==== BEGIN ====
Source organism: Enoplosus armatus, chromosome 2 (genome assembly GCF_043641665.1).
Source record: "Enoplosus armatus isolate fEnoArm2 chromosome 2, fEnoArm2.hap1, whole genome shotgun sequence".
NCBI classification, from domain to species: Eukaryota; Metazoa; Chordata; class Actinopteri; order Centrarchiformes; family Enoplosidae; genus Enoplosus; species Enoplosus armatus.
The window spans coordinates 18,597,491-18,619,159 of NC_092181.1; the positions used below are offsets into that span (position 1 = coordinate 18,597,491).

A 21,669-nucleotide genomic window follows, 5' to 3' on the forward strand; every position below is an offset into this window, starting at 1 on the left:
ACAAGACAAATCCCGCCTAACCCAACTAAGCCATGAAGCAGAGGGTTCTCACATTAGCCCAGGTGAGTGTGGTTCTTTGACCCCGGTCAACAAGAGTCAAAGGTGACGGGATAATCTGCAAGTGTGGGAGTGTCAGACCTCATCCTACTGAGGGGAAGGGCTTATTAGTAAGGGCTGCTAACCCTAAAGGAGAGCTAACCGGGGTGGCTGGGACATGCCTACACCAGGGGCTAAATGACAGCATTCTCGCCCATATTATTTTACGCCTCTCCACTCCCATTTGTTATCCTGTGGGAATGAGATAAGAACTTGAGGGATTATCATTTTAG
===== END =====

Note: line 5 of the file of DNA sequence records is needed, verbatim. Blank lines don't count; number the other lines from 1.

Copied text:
A 21,669-nucleotide genomic window follows, 5' to 3' on the forward strand; every position below is an offset into this window, starting at 1 on the left: